7. French Toast. Beat eggs and add milk up to half the volume of the eggs. Add some cinnamon sugar and mix well. Slice your old bread, and soak the slices in the egg mixture. Fry these on a lightly-greased medium-high griddle like pancakes, turning once until golden brown on both sides. Serve hot with pancake syrup, butter or jam. French Toast also freezes well.

6. Welsh Rarebit. Take an old, dried-out slice of bread. Pour a cheesy white sauce over it. Yell, “Dinner!” and serve.

5. Science Experiments. Let a piece of bread get really, really moldy. The yellow juice that you can squeeze out of the blue-green mold is unrefined penicillium chrysogenum, better known as, simply, penicillin. No, I wouldn’t actually try to use it, but this is your science lesson for today. Besides, I can’t think of any other possible use for old bread, other than your compost pile, once mold enters the picture. It’s even bad for the birds at that point.

4. Charlotte.Alternate buttered stale, thinly-sliced bread or crumbs with sweetened, cooked fruit (like for a cobbler). Top with the bread, sprinkle with sugar, and bake at 375F (191C) for about half an hour. This makes a cobbler-like dessert.

3. Desiccant. Thoroughly dry a hunk or slice of bread, then store it with your brown sugar. It will wick up the moisture in the air and keep the sugar from clumping. Replace as needed.

2. Oven Cheese Fondue. To serve five: Beat five eggs well. Add a teaspoon of salt, a dash of pepper and 2 to 3 cups of grated cheese, and mix. Now add 2 1/2 cups of hot milk with 4 cups cubed bread. Pour it all into a greased 7 X 11 inch baking pan, and bake at 325F (163C) for half an hour until set. This recipe comes from the “More-with-Less Cookbook,” by Doris Janzen Longacre. This is a terrific compendium of recipes mostly made from basic staples that I almost always have around the house, and the meals turn out great. I think it’s out of print, but used copies are still floating around the Webosphere.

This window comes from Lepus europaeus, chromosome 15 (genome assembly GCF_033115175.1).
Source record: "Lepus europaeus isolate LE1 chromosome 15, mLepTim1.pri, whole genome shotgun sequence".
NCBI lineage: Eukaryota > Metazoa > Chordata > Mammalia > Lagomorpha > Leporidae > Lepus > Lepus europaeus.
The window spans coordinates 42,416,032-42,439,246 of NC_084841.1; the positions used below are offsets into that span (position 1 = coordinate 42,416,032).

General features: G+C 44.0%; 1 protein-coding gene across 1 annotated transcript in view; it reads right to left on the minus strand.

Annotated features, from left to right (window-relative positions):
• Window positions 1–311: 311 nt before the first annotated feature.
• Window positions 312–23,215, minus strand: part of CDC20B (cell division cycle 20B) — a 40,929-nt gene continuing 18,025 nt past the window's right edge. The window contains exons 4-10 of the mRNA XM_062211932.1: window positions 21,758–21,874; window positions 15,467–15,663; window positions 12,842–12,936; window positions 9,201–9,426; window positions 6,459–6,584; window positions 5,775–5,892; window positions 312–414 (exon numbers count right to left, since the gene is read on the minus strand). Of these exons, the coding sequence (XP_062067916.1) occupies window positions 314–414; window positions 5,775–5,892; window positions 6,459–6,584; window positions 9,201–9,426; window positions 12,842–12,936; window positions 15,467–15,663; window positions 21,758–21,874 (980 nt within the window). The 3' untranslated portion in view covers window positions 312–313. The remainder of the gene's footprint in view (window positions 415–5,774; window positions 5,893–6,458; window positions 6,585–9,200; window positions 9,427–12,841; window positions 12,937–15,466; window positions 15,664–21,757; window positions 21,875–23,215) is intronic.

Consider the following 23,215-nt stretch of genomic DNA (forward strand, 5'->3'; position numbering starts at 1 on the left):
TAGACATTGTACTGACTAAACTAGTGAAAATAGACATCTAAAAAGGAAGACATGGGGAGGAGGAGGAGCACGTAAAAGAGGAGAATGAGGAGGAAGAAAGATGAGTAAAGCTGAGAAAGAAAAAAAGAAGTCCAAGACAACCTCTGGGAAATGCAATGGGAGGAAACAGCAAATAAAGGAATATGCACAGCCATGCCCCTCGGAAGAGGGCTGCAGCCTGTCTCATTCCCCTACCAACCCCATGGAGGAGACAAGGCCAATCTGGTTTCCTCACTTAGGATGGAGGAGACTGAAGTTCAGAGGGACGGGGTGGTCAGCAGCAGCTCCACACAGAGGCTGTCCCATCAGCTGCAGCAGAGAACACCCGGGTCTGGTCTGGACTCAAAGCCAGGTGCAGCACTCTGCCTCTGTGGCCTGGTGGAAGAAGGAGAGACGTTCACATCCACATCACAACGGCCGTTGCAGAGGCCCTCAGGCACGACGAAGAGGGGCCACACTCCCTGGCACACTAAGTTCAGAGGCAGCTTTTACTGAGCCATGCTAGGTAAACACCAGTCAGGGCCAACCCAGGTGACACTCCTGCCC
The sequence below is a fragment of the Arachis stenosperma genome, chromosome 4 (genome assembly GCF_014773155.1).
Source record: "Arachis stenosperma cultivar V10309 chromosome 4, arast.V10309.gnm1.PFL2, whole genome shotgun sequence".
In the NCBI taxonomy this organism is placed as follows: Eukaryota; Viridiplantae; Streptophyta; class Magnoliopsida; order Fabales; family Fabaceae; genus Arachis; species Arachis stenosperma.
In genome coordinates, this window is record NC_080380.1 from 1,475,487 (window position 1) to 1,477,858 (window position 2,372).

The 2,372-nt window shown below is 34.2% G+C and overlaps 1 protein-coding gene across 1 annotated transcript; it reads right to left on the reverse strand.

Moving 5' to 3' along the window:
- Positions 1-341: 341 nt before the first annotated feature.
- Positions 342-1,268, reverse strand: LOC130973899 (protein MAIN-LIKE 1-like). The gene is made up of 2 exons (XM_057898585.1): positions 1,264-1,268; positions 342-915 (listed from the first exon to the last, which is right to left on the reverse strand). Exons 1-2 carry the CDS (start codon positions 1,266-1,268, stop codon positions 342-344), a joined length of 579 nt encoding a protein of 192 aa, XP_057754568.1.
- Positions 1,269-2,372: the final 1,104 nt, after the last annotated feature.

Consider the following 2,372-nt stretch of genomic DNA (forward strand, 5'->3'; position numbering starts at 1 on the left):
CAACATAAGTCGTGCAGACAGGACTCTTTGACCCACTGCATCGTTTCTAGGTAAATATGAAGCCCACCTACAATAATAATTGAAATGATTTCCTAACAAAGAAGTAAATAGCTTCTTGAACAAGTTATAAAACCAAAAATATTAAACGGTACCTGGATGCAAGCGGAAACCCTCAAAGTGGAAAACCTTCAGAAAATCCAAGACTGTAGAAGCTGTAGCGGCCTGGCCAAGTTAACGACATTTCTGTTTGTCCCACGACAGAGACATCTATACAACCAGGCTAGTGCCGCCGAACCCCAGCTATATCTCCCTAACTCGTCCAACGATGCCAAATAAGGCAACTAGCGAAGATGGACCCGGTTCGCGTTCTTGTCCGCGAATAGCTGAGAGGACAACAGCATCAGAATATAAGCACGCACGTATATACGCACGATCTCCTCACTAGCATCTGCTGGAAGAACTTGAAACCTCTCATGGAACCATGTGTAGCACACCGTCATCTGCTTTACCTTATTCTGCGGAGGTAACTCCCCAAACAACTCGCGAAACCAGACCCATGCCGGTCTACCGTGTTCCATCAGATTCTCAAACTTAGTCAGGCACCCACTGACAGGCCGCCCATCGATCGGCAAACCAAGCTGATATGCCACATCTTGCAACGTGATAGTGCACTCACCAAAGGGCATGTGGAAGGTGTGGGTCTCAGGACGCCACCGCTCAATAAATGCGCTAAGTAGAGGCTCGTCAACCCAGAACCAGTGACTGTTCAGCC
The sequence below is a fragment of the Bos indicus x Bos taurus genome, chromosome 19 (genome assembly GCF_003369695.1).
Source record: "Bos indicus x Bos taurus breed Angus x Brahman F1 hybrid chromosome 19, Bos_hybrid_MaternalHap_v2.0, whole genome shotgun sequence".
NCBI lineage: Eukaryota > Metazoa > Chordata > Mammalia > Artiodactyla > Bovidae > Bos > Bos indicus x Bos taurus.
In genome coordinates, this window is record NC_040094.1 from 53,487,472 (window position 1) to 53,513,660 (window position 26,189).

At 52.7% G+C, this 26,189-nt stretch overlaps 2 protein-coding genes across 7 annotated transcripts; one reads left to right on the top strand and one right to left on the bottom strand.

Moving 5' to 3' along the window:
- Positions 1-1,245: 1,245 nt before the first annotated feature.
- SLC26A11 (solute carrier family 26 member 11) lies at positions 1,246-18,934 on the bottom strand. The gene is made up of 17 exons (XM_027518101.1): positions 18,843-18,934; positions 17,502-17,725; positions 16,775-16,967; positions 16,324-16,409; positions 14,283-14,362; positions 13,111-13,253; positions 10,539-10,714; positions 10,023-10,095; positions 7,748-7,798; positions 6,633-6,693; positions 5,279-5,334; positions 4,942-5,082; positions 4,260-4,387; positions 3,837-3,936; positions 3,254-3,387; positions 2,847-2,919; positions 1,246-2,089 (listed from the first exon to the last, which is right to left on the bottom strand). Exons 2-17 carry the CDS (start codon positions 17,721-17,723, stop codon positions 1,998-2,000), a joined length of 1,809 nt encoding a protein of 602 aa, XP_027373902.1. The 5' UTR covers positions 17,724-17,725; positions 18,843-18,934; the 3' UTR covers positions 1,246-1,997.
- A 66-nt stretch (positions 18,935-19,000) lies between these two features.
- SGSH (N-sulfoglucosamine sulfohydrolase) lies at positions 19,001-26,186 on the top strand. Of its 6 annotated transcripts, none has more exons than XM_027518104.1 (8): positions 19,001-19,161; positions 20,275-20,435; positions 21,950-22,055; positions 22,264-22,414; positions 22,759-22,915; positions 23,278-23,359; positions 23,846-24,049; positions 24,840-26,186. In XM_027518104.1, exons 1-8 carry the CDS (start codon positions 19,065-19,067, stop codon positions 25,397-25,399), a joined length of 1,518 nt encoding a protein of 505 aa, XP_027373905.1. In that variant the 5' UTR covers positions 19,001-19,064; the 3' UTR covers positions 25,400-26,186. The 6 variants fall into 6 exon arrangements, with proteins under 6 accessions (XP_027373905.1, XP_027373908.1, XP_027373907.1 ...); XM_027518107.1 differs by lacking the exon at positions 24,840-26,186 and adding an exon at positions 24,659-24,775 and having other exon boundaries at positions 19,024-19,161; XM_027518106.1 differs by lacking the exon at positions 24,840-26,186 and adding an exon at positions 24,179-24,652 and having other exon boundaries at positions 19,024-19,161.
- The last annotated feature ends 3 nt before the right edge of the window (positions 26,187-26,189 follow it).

And the Number One use for dead bread is…

1. Bruschetta! This works with any bread, but I think sourdough tastes best: Brush an old, dried-up, thin slice of bread with oil, tomato paste or pesto. Top with cheese, basil, onions, peppers, pepperoni or any other way you’d fix a pizza, then broil for a couple of minutes to melt it all together. Serve. Yum!

None of us like to admit it, but we’ve all had those moments of crushing disappointment when we open the bread box and find nothing but fresh, soft, moist bread. Buck up, promise yourself you’ll plan better next time, close the box and wait. Your patience will be rewarded in a day or two with wonderful dried-out, hard, stale foundations for many delicious meal options.


About the Author

Elise Cooke

Elise Cooke started researching money-saving topics in earnest when she left her clean, well-compensated professional career as a software engineer to pursue the more rewarding but decidedly under-funded long hours of motherhood. What began as an individual pursuit borne of necessity has evolved into an engrossing hobby with over a decade of accumulated knowledge, and lots of friends. Her next book, The Grocery Garden, How Busy People Can Grow Cheap Food, is coming soon. Visit her website at

Also by Elise Cooke

The Grocery Garden
The Miserly Mind